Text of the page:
The President of the University of Limerick has gone "on the beat" in conjunction with local garda patrols in the Castletroy area to hammer home the public health guidelines for students in the locality.

President Kerstin Mey says it is an effort to be more visible and engage with students in off-campus accommodation to remind them of their personal responsibility for their own health and the health of the wider university community and their neighbours.

"Our presence is to show a shared responsibility for community welfare through direct visibility with gardaí who are out on patrol in the normal course of their work.

"We are hoping our presence will help with the message that  for students, behaviour in the general community is directly  linked to their status as a UL student", she said.

"We are fully aware that this situation is difficult for students in what should have been one of the most exciting weeks of their lives - but they must follow the advice and heed the warning, or  they risk putting the people they love and the wider community at risk by their actions", she added.


 
The university has issued a set of protocols for students to observe and act as clusters in their households, and all students must watch an online video induction which outlines what they must do in the event of an illness among themselves or their households.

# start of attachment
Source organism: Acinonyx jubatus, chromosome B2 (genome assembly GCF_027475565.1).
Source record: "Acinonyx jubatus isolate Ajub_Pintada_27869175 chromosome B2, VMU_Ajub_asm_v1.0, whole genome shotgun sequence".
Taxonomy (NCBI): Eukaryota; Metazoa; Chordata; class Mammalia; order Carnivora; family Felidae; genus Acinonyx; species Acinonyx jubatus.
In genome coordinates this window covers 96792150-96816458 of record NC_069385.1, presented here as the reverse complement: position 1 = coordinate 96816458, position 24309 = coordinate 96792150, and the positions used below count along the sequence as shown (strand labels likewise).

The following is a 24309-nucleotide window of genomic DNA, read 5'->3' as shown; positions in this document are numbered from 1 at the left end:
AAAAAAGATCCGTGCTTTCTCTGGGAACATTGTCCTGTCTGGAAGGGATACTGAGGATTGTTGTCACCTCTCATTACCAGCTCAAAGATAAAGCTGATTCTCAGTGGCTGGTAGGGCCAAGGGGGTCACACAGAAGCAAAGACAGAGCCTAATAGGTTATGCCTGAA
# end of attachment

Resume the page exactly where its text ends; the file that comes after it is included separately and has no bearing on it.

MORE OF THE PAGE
They are also subject to a code of conduct, and can be sanctioned up to expulsion from college as a penalty for serious breaches

In addition a Covid-19 Student Charter has been developed between University of Limerick, Limerick IT and Mary Immaculate College to protect staff and students  and remind all college communities of their personal responsibilities.


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UL Student Representative Academic Officer Alison Fitzgerald said they have also developed a series of Covid-19 conscious initiatives to help students adhere to the guidelines including a number of social media messages about what to do if they get ill, and to ensure they move swiftly to get tested.

She said they also believe there should be more on campus activities that can be controlled and socially distanced, and which offer advantages in terms of contact tracing should an illness or outbreak occur.

She said it is often very difficult for students to stay apart from their friends and often it is very difficult to say no to a gathering in a house or wherever. But more on campus events could help in this regard, she added.

The co-operation  of UL staff with garda patrols has been welcomed by Chief Supt Gerard Roche of the Limerick division, which he said would help them to engage, educate and encourage the student community.

"We need everyone to limit the contact they have with each other.

"Whilst you may feel safe at home and think it's OK to have friends over or have a a party, you are putting your health, their health and everyone you come into contact with afterwards at risk" he said.